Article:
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Thread: Home Depot pitcher plants

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    Tropical Fish Enthusiast jimscott's Avatar
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    I have some S. rubra, mostly those rescued from Home Depot - at least I think they are rubra. Even though I have been able to reverse their fate and elicit new growth, they're hoods tend to turn brown. Why is that? Is rubra what they bring in as opposed to alata or something else? I go by the pictures I see but cannot always tell the difference between an immature plant or a highly stressed out plant or the beautiful pictures in Savage Garden, etc...

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    probably humidity, but I dont know much about sarrs

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    Perhaps they want to go dormant? What kind of a photoperiod are you keeping them on? Water? [img]http://www.**********.com/iB_html312/non-cgi/emoticons/rock.gif[/img]
    [img]http://home.**********.com/users/pondboy/Neps/Neps%20sig..JPG[/img]

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    Tropical Fish Enthusiast jimscott's Avatar
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    Since they were purchased / rescued this fall, the advice I have been given is to forego dormancy this year. They are currently residing on top of a refrigerator, next to an eastern facing window, open tray, in a former plastic pretzel container, with the lid loosely placed on it. It receives lab water (deioinized) and the temp is ~68 degrees. They are producingnew leaves, but most of the mature leaves brown on the hood.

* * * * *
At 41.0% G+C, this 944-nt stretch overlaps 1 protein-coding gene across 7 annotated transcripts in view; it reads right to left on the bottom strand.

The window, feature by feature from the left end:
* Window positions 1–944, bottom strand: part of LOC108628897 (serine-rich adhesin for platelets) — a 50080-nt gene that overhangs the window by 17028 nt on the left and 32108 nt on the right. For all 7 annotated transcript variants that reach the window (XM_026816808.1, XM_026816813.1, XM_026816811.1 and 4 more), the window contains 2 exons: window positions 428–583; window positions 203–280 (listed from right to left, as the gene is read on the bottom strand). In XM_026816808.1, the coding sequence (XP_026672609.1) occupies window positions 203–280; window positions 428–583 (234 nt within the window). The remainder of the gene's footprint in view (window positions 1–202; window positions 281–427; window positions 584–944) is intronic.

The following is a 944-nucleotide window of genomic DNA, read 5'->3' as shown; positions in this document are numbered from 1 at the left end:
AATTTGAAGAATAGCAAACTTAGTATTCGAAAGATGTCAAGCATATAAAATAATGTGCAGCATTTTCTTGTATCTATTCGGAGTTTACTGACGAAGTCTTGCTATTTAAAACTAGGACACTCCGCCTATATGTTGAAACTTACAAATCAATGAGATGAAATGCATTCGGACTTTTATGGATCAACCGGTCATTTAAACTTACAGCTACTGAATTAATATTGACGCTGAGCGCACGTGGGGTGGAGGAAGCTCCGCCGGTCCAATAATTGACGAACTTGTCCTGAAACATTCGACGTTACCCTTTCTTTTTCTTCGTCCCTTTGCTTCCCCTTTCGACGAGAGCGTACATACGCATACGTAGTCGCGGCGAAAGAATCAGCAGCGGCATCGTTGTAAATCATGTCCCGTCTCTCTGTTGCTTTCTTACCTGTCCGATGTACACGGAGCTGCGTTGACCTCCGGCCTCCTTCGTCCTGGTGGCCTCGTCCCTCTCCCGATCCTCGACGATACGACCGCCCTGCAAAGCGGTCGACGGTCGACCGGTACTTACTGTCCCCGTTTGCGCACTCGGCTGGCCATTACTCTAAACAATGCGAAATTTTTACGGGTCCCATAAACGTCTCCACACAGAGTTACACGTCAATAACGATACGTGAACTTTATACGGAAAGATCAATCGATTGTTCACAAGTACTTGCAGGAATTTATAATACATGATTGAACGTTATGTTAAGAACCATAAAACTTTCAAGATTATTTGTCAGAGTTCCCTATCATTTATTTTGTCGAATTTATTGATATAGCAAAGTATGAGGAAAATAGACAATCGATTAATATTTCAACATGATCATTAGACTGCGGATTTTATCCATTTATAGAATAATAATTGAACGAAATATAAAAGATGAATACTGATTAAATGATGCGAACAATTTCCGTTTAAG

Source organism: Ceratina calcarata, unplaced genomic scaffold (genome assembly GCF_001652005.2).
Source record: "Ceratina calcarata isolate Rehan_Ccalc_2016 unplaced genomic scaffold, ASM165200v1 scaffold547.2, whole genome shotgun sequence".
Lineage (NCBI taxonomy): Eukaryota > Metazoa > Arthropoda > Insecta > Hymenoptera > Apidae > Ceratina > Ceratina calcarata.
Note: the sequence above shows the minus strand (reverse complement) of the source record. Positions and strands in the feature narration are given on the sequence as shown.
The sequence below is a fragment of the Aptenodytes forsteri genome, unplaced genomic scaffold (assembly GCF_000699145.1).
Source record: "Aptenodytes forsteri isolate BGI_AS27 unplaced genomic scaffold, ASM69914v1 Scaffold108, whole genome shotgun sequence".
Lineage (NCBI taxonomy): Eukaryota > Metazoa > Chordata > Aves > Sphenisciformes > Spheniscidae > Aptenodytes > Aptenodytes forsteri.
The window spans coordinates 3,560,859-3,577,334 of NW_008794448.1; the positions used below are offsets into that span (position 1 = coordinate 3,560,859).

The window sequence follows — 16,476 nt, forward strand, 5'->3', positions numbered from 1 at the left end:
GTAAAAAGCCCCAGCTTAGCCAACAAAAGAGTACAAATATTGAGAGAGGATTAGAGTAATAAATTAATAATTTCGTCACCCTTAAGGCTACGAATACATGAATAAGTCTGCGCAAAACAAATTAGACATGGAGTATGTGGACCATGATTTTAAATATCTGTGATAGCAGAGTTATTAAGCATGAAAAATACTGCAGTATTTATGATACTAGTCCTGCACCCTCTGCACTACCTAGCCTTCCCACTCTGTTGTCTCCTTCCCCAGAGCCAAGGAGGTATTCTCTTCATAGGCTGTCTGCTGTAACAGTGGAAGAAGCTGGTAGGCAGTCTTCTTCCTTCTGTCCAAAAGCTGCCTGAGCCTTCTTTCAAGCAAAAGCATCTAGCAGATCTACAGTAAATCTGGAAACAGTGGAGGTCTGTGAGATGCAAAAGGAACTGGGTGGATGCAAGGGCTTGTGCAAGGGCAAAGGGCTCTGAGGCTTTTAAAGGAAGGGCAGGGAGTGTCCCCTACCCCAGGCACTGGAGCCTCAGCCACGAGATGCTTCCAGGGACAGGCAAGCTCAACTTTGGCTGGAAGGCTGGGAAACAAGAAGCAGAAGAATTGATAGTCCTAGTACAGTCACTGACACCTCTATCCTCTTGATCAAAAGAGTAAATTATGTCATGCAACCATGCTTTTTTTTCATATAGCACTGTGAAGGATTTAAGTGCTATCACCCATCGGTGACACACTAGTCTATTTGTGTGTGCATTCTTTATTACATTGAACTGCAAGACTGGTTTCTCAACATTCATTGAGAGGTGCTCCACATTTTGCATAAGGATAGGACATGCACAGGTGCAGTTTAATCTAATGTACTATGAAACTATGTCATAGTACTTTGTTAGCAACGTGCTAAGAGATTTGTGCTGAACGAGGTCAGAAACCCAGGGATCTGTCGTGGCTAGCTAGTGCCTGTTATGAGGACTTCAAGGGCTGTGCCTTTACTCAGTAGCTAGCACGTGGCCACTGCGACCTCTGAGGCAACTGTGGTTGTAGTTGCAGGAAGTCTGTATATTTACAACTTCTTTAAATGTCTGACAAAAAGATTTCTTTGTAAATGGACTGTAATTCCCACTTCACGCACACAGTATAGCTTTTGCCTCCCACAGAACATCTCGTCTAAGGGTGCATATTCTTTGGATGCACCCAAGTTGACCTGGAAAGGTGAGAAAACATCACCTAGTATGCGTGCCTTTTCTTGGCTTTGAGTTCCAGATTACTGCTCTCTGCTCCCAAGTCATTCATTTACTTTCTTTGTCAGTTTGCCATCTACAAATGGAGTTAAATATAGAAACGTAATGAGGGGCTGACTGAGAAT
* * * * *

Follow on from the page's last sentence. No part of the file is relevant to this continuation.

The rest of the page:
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    Frakkin Toaster Cynic81's Avatar
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    I just saved a 3 inch pot of Rubra from Lowe's toady as well (And not a moment too soon. Mold had just started to take hold on some of the dead patches on the leaves. A thorough application of some neem spray has hopefully saved it's little life). Is this small enough to allow me to forgo dormancy this year?
    The Best Part About Being a Sociopath is Never Having to Say You're Sorry.

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    Tropical Fish Enthusiast jimscott's Avatar
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    From what I've gleaned from the forums (fora?), the general rule of thumb is that these plants, those from tissue culture, that normally require dormancy, purchased recently, either don't need or shouldn't be put through dormancy this winter. But next winter - definitely.

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    I've found that S. rubra can turn brown at the top sometimes. I don't fully understand why but I've found giving them less water can help. Let the saucer dry out for a few days before refilling it.
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